Layered cobalt oxide thin films with tilted structures exhibit large light-induced transverse voltage signals due to the
transverse thermoelectric effect and have great potential applications in uncooled broad-band light detectors. In this
paper, we investigated the photoresponse in c-axis tilted Bi2Sr2Co2Oy thin films coated with a layer of nano-structured silver light absorber by using a 532 nm continuous wave laser as the incident light. The incidence direction of the laser beam was directly perpendicular to the sample surface. The laser spot was located at the centre position between the two electrodes and its diameter was about 2 mm. The induced lateral voltage signals were recorded using a 2400 Keithley source meter. Open-circuit voltage signals were observed when the sample surface was illuminated by the 532 nmradiation. Appropriate lateral size and thickness of the nano-structured silver layer can increase the photo-thermal-electric conversion efficiency in this photoresponse process due to the effective absorption of the light at the absorption layer, leading to the improvement in voltage sensitivity. The result offers important guidance of designing the light absorption layer for high performance broad-band light detectors based on the light-induced transverse voltage effect.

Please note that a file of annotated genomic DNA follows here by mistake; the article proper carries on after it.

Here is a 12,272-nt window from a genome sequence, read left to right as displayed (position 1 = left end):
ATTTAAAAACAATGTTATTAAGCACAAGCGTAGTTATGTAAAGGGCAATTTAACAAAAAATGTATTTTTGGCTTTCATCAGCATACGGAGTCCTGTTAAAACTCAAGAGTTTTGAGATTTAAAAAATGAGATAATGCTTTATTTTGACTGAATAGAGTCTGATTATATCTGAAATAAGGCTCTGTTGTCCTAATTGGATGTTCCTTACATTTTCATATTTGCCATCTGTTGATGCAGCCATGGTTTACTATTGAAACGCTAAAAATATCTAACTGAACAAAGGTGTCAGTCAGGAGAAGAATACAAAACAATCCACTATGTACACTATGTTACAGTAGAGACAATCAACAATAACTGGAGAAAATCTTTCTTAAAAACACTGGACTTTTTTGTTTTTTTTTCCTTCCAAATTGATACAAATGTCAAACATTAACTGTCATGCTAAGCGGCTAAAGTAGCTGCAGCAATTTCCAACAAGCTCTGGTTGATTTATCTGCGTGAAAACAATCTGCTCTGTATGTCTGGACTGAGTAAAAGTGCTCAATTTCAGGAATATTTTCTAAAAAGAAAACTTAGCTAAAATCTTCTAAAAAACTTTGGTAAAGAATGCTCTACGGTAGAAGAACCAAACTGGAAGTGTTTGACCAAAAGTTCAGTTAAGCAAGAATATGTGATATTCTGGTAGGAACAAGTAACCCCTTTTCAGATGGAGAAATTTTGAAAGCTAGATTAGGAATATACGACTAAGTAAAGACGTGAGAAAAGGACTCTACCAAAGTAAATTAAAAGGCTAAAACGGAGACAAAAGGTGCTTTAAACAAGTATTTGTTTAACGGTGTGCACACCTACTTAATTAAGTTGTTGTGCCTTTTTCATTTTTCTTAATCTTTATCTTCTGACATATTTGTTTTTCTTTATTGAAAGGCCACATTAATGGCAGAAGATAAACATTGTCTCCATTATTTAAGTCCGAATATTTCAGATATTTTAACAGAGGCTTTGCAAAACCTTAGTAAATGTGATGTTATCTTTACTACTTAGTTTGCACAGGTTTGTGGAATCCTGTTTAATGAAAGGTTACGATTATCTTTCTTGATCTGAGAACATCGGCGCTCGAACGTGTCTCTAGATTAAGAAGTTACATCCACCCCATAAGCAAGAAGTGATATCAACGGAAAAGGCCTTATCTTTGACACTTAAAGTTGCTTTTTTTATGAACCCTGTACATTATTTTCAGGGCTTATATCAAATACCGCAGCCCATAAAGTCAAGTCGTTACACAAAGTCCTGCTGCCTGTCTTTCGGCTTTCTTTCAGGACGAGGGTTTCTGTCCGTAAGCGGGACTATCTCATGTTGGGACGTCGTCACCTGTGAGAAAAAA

this paper, we have prepared c-axis inclined NaxCoO2 thin films on 10° and 20° tilted c-Al2O3 substrates and studied its light-induced thermoelectric voltage effect by using an ultraviolet pulsed laser as light source. A giant open-circuit voltage signal with the peak voltage Vp of tens of voltage was observed when the film surface was illuminated by the 308 nm pulsed radiation, and the Vp increased linearly with the inclination angle as well as the laser energy on the film. In addition, we found that Ag doping in NaxCoO2 films can improve the sensitivity of the thermoelectric voltage signal. The results demonstrate that c-axis inclined NaxCoO2 thin film has a great potential application in the detection of weak ultraviolet pulsed radiation.